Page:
Singaporean consumers do not need a retail digital dollar at present because of the high quality of services already available, the authors wrote. They indicated, however, that the most foreseeable use case may be for the benefit of the MAS rather than users:

“Electronic payments in Singapore are pervasive, and households and firms in Singapore are already able to transact digitally in a fast, secure and seamless manner today. […] The case for a retail CBDC in Singapore could strengthen over time, especially if innovative uses emerge or there are signs that digital currencies not denominated in SGD are gaining traction as a medium of exchange locally.”

The MAS uses the concepts of programmable payment (“the automatic execution of payments once a pre-defined set of conditions are met”) and programmable money (“embedding rules within the medium of exchange itself that defines or constraints its usage”) to devise its purpose-bound money (PBM), which “specifies the conditions upon which an underlying digital currency can be used.”

This highly constrained, nonintermediated form of CBDC would serve well for vouchers, the authors of the white paper said. Four trials will be conducted at the Singapore FinTech Festival from Nov. 2 to 4.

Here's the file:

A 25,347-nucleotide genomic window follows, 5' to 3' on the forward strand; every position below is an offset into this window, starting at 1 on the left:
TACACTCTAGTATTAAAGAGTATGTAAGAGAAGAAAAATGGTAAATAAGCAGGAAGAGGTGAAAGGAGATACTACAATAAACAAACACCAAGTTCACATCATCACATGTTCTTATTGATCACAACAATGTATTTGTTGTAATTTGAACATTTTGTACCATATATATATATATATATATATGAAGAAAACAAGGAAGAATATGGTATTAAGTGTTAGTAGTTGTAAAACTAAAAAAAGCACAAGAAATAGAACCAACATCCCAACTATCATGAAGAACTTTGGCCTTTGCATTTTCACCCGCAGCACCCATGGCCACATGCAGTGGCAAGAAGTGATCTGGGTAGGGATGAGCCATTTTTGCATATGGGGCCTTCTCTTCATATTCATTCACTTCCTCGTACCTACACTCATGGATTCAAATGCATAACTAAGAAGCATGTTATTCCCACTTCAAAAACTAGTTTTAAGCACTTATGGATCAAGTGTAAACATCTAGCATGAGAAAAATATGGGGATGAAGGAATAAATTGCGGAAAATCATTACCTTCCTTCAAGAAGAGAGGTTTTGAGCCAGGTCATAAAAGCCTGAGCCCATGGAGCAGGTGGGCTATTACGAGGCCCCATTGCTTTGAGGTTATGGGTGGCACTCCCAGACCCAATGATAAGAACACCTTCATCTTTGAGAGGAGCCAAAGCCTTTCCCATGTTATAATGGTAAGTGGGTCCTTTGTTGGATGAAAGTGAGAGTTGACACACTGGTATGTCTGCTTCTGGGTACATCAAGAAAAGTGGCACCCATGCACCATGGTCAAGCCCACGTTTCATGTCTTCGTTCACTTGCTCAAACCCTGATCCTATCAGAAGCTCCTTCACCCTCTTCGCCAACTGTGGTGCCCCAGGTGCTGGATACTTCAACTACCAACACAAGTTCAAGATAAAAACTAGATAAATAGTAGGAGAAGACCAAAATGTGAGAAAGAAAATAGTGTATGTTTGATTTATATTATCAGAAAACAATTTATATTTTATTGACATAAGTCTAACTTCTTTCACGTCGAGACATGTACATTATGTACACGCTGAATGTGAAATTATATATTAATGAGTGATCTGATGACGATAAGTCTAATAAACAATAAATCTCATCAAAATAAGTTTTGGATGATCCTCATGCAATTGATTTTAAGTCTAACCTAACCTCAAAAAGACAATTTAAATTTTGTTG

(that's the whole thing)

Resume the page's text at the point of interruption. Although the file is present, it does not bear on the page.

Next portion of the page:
DBS Bank said it would issue digital Singapore dollars with smart contract capabilities enabled by the Open Government Products office in a pilot program that would make instant settlement possible, saving merchants one or two days of processing time. One thousand consumers and six merchants are participating in that trial. The bank, which is Singapore’s largest, said that PBM would be applicable in the Community Development Council scheme that provides households with vouchers to counteract inflation and the high cost of living.

Related: Singapore’s MAS proposes banning cryptocurrency credits

Other financial institutions will issue commercial vouchers that can be used at the festival, disburse government funds to people without bank accounts and disburse grant money to financial training providers.

Singapore has been researching a wholesale CBDC since 2016, but this white paper was the first step in the MAS’ expansion into a retail CBDC, which began last year.

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Singapore MAS proposes to ban cryptocurrency credits

Crypto service providers should not provide any credit facility or accept payments from credit cards from their customers, the MAS suggested.

The Monetary Authority of Singapore (MAS) is introducing proposals to better regulate the cryptocurrency industry in the aftermath of the bankruptcy of the Singaporean crypto hedge fund Three Arrows Capital (3AC).

The central bank of Singapore has issued two consultation papers on proposals for regulating the operations of digital payment token service providers (DPTSP)​​ and stablecoin issuers under the Payment Services Act.